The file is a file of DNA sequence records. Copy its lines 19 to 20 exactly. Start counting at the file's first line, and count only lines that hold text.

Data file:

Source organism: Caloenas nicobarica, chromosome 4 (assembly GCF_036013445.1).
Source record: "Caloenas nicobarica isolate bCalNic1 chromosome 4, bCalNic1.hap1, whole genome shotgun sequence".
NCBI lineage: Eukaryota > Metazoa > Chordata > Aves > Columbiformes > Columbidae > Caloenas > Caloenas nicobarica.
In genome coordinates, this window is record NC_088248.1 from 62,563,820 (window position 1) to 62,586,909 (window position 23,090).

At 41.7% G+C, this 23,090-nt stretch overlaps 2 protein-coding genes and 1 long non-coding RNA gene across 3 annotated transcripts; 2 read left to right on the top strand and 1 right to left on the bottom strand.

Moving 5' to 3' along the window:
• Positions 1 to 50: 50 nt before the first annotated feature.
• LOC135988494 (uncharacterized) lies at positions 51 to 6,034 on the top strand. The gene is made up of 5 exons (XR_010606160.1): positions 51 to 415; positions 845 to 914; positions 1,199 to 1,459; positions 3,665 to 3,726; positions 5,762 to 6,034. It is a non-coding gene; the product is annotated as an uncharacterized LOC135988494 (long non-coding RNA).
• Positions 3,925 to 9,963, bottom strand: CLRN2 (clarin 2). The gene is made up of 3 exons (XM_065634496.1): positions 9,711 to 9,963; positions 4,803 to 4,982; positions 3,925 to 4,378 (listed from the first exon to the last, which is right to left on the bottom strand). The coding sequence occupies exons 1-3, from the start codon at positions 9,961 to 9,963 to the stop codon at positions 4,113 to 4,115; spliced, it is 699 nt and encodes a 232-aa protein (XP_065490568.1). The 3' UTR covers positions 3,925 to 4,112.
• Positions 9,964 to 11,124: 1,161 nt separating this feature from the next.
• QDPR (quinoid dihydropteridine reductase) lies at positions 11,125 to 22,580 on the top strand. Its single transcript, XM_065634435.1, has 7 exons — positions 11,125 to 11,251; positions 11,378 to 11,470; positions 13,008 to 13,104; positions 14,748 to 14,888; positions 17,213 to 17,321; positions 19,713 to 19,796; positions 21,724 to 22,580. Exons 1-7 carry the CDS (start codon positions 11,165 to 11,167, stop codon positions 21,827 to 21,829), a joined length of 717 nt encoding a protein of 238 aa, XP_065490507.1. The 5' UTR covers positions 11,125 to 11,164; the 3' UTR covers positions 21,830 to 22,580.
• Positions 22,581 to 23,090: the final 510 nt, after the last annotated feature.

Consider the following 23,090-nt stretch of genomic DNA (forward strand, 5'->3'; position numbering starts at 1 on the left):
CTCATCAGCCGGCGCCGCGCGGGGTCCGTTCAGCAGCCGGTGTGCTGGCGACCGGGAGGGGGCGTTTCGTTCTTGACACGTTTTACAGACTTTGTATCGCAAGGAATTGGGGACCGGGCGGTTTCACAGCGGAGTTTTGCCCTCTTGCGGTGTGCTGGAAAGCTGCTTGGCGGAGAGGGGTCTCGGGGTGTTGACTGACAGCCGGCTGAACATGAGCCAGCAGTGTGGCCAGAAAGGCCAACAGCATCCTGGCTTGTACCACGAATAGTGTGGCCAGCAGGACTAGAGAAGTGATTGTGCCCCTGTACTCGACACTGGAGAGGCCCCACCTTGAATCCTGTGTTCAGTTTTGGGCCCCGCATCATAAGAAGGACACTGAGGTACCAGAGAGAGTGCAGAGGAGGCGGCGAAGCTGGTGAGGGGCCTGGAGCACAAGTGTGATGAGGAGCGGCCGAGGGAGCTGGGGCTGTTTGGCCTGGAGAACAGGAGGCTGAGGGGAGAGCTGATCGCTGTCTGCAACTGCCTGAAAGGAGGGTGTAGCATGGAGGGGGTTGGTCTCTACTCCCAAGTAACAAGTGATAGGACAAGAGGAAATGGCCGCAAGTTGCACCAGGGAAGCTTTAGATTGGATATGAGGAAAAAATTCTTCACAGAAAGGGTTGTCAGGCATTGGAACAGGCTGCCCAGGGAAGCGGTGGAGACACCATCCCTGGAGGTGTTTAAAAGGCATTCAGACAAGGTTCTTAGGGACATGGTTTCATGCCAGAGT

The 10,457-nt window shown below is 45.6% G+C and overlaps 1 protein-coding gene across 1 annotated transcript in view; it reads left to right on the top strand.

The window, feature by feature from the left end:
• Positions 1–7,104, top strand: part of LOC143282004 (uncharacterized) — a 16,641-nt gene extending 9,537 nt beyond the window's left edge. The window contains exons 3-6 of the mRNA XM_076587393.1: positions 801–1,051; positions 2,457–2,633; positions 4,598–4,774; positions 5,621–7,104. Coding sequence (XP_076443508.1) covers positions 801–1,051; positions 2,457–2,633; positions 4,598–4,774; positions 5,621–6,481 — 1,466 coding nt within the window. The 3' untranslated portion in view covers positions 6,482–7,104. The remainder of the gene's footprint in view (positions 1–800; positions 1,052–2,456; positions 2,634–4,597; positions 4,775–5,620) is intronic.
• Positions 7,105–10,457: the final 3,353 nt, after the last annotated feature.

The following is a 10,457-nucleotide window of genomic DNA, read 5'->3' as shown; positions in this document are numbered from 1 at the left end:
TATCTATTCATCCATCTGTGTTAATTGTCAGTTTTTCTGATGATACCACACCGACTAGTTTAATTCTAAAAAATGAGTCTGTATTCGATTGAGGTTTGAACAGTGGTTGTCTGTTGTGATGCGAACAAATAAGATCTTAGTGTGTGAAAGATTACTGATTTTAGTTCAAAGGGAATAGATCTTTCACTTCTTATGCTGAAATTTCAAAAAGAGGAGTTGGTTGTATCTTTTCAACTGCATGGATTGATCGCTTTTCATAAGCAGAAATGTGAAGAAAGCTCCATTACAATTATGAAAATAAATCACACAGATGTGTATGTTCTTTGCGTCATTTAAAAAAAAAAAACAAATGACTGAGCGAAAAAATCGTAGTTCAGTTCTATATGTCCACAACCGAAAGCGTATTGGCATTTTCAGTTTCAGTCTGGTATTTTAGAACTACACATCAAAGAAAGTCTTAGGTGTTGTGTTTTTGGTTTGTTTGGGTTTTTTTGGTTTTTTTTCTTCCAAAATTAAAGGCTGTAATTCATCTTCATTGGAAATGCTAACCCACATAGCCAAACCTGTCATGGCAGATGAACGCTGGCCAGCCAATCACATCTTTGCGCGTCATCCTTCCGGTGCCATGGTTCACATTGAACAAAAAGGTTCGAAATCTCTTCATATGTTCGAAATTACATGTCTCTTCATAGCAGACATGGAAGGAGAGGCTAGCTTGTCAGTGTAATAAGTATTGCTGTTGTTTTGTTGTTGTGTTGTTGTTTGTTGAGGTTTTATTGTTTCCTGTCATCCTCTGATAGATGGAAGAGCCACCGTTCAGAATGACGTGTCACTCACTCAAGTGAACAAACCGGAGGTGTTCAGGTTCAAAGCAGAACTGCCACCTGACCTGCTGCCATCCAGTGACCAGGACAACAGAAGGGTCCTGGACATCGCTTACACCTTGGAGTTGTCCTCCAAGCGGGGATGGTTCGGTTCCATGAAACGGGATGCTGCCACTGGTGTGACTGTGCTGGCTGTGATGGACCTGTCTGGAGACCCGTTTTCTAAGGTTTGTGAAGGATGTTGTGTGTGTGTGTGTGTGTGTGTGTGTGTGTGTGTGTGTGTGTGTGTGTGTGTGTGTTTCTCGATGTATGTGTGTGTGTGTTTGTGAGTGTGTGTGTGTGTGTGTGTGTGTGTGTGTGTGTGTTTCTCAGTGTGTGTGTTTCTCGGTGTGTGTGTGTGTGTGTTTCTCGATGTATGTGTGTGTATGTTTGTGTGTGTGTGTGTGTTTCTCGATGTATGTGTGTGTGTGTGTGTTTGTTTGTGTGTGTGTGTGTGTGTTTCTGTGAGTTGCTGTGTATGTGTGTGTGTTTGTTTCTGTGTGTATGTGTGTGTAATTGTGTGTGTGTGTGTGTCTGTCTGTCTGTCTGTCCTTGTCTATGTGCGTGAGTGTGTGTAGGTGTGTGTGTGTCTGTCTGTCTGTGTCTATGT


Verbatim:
The following is a 10,457-nucleotide window of genomic DNA, read 5'->3' as shown; positions in this document are numbered from 1 at the left end:
TATCTATTCATCCATCTGTGTTAATTGTCAGTTTTTCTGATGATACCACACCGACTAGTTTAATTCTAAAAAATGAGTCTGTATTCGATTGAGGTTTGAACAGTGGTTGTCTGTTGTGATGCGAACAAATAAGATCTTAGTGTGTGAAAGATTACTGATTTTAGTTCAAAGGGAATAGATCTTTCACTTCTTATGCTGAAATTTCAAAAAGAGGAGTTGGTTGTATCTTTTCAACTGCATGGATTGATCGCTTTTCATAAGCAGAAATGTGAAGAAAGCTCCATTACAATTATGAAAATAAATCACACAGATGTGTATGTTCTTTGCGTCATTTAAAAAAAAAAAACAAATGACTGAGCGAAAAAATCGTAGTTCAGTTCTATATGTCCACAACCGAAAGCGTATTGGCATTTTCAGTTTCAGTCTGGTATTTTAGAACTACACATCAAAGAAAGTCTTAGGTGTTGTGTTTTTGGTTTGTTTGGGTTTTTTTGGTTTTTTTTCTTCCAAAATTAAAGGCTGTAATTCATCTTCATTGGAAATGCTAACCCACATAGCCAAACCTGTCATGGCAGATGAACGCTGGCCAGCCAATCACATCTTTGCGCGTCATCCTTCCGGTGCCATGGTTCACATTGAACAAAAAGGTTCGAAATCTCTTCATATGTTCGAAATTACATGTCTCTTCATAGCAGACATGGAAGGAGAGGCTAGCTTGTCAGTGTAATAAGTATTGCTGTTGTTTTGTTGTTGTGTTGTTGTTTGTTGAGGTTTTATTGTTTCCTGTCATCCTCTGATAGATGGAAGAGCCACCGTTCAGAATGACGTGTCACTCACTCAAGTGAACAAACCGGAGGTGTTCAGGTTCAAAGCAGAACTGCCACCTGACCTGCTGCCATCCAGTGACCAGGACAACAGAAGGGTCCTGGACATCGCTTACACCTTGGAGTTGTCCTCCAAGCGGGGATGGTTCGGTTCCATGAAACGGGATGCTGCCACTGGTGTGACTGTGCTGGCTGTGATGGACCTGTCTGGAGACCCGTTTTCTAAGGTTTGTGAAGGATGTTGTGTGTGTGTGTGTGTGTGTGTGTGTGTGTGTGTGTGTGTGTGTGTGTGTGTGTGTTTCTCGATGTATGTGTGTGTGTGTTTGTGAGTGTGTGTGTGTGTGTGTGTGTGTGTGTGTGTGTGTTTCTCAGTGTGTGTGTTTCTCGGTGTGTGTGTGTGTGTGTTTCTCGATGTATGTGTGTGTATGTTTGTGTGTGTGTGTGTGTTTCTCGATGTATGTGTGTGTGTGTGTGTTTGTTTGTGTGTGTGTGTGTGTGTTTCTGTGAGTTGCTGTGTATGTGTGTGTGTTTGTTTCTGTGTGTATGTGTGTGTAATTGTGTGTGTGTGTGTGTCTGTCTGTCTGTCTGTCCTTGTCTATGTGCGTGAGTGTGTGTAGGTGTGTGTGTGTCTGTCTGTCTGTGTCTATGT